Swim Against the Tide

One reason I love doing this work is the variety of people we come into contact with. Since piloting The Flying Child Project in September last year we have delivered training to approximately 400 people including teachers, school staff, admin staff, Masters students, practice educators, consultants, nurses, doctors, matrons and Psychology students. Today we presented to Social Work undergraduates.

The information we give to Social Work students is quite different to the information we deliver to medical staff or teachers simply because they could work in a multitude of different locations and situations, supporting a diverse range of individuals including those in prisons, schools, hospitals, care homes and family settings; they will work with the homeless, and with people struggling with mental health or addiction. As we know, many survivors of sexual violence may need support later in life. Some will end up in crisis and they risk their trauma responses being misunderstood, as ours were. We took the students on a journey and allowed them to step into our shoes as we shared our own experiences, including the impact of trauma on motherhood, postnatal depression, mental health, relationships and discussed intergenerational trauma. We had a lot to say, as did the survivors who had shared their experiences with us on social media.

With their permission, we were able to bring in many quotes from survivors of CSA- the aim being to reduce the chance of ‘othering’ the public speakers and of our stories evoking sympathy but being disregarded as unusual, or a one-off.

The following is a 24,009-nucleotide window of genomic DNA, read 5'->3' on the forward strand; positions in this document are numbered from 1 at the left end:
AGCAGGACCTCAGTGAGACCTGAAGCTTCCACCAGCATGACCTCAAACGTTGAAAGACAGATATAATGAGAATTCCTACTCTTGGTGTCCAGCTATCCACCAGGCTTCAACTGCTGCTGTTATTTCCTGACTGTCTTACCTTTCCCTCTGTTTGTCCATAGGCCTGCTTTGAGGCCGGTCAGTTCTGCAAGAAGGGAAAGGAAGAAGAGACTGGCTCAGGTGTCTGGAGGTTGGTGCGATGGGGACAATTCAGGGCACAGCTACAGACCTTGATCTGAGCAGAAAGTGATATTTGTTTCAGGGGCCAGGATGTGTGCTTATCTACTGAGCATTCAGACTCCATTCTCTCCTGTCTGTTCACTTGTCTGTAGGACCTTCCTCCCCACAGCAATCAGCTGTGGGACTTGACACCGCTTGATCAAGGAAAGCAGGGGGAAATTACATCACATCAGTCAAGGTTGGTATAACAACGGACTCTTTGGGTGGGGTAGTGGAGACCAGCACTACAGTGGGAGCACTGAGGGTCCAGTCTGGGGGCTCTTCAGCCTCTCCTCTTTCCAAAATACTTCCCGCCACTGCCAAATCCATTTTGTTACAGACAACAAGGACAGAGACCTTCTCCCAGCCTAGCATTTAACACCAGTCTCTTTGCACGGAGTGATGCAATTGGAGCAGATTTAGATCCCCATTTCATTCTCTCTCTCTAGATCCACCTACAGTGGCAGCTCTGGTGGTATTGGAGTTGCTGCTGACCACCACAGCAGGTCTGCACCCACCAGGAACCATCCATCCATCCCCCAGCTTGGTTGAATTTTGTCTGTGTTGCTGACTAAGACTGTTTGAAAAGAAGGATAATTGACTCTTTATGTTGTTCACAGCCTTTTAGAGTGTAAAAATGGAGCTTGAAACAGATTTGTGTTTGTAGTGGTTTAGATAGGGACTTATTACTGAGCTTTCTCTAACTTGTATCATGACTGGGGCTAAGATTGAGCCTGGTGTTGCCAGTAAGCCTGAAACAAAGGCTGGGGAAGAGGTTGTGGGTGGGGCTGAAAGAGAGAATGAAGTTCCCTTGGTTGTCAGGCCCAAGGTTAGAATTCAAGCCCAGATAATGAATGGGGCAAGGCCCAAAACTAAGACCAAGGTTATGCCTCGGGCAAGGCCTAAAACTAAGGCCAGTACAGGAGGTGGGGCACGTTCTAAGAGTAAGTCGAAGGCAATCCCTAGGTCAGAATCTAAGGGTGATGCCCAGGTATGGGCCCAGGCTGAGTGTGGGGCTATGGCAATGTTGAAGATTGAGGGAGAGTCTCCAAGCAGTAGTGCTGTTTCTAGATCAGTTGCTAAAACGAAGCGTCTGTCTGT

As well as encouraging the students to always consider trauma in the work they do, we helped them to understand why it’s not always easy for the survivor to speak out, and pointed out that people display signs of trauma in different ways. We said they mustn’t be afraid of asking the question, “what happened to you”, and discussed the power and importance of human connection and relationship.

There was an interesting question and answer session and we were able to touch upon social justice and the problems survivors face when reporting. Our focus was intrafamilial abuse, as research suggests that over 90 percent of children are abused by someone they know (Radford 2011), but we included quotes from male and female survivors who were abused by non-family members.

My biggest wish is for people to leave our talks with an insight that they may not have had before, and for our stories and the survivor quotes to give them food for thought as they move forward and start their professional journey. Above all, I hope they feel inspired to do their bit to swim against the tide and break the culture of silence surrounding CSA.

2 thoughts on “Swim Against the Tide”

  1. This is the first time I have read that my pregnancy and parenting experiences are not unusual for CSA survivors.
    I really wish I could have spoken up about my fears .
    My trauma has damaged my children who I was scared to love .
    I’m still waiting for a happy childhood to inform my psyche and make me a normal parent . I’m 66 now so that’s never going to happen and both my kids are paying the price . I love them so much but have royally fucked up throughout their lives . Bought them every toy but couldn’t spend time with them for fear of hurting them .
    Helicoptering so they weren’t left alone with relatives and fearing outside play – my poor kids paid for my abuse .

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    1. Thank you for sharing. We are hoping to reach midwives to help them gain a deeper insight into the impact of trauma on pregnancy and motherhood. If you are able to listen to The Last Taboo (available on BBC Sounds) you will hear me discuss the particular triggers of pregnancy and gender. You are most definitely not alone as these experiences are not unusual for survivors of CSA.

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